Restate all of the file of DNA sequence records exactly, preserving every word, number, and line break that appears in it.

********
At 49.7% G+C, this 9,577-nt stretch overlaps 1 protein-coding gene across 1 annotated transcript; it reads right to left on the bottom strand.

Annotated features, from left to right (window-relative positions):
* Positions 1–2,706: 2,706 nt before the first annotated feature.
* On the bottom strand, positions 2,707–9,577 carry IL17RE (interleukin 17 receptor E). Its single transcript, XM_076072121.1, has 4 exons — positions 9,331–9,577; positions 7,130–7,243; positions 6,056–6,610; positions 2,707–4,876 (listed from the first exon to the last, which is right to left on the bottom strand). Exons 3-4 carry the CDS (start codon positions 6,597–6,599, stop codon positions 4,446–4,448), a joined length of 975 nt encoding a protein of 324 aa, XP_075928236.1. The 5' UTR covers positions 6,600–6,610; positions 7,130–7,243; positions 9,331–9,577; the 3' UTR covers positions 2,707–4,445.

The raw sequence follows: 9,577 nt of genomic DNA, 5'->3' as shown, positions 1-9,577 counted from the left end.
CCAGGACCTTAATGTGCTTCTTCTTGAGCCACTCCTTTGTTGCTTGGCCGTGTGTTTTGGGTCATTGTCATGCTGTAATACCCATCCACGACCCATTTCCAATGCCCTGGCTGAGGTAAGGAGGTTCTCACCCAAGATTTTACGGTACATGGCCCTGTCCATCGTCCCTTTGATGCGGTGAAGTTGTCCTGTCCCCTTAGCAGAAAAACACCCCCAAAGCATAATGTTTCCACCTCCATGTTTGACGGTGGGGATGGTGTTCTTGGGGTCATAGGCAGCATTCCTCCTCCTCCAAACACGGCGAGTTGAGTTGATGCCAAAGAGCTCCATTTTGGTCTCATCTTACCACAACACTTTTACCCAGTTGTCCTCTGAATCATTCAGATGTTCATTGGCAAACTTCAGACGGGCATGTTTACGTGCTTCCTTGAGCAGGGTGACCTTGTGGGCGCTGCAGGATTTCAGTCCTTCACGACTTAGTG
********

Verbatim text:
At 49.7% G+C, this 9,577-nt stretch overlaps 1 protein-coding gene across 1 annotated transcript; it reads right to left on the bottom strand.

Annotated features, from left to right (window-relative positions):
* Positions 1–2,706: 2,706 nt before the first annotated feature.
* On the bottom strand, positions 2,707–9,577 carry IL17RE (interleukin 17 receptor E). Its single transcript, XM_076072121.1, has 4 exons — positions 9,331–9,577; positions 7,130–7,243; positions 6,056–6,610; positions 2,707–4,876 (listed from the first exon to the last, which is right to left on the bottom strand). Exons 3-4 carry the CDS (start codon positions 6,597–6,599, stop codon positions 4,446–4,448), a joined length of 975 nt encoding a protein of 324 aa, XP_075928236.1. The 5' UTR covers positions 6,600–6,610; positions 7,130–7,243; positions 9,331–9,577; the 3' UTR covers positions 2,707–4,445.

The raw sequence follows: 9,577 nt of genomic DNA, 5'->3' as shown, positions 1-9,577 counted from the left end.
CCAGGACCTTAATGTGCTTCTTCTTGAGCCACTCCTTTGTTGCTTGGCCGTGTGTTTTGGGTCATTGTCATGCTGTAATACCCATCCACGACCCATTTCCAATGCCCTGGCTGAGGTAAGGAGGTTCTCACCCAAGATTTTACGGTACATGGCCCTGTCCATCGTCCCTTTGATGCGGTGAAGTTGTCCTGTCCCCTTAGCAGAAAAACACCCCCAAAGCATAATGTTTCCACCTCCATGTTTGACGGTGGGGATGGTGTTCTTGGGGTCATAGGCAGCATTCCTCCTCCTCCAAACACGGCGAGTTGAGTTGATGCCAAAGAGCTCCATTTTGGTCTCATCTTACCACAACACTTTTACCCAGTTGTCCTCTGAATCATTCAGATGTTCATTGGCAAACTTCAGACGGGCATGTTTACGTGCTTCCTTGAGCAGGGTGACCTTGTGGGCGCTGCAGGATTTCAGTCCTTCACGACTTAGTG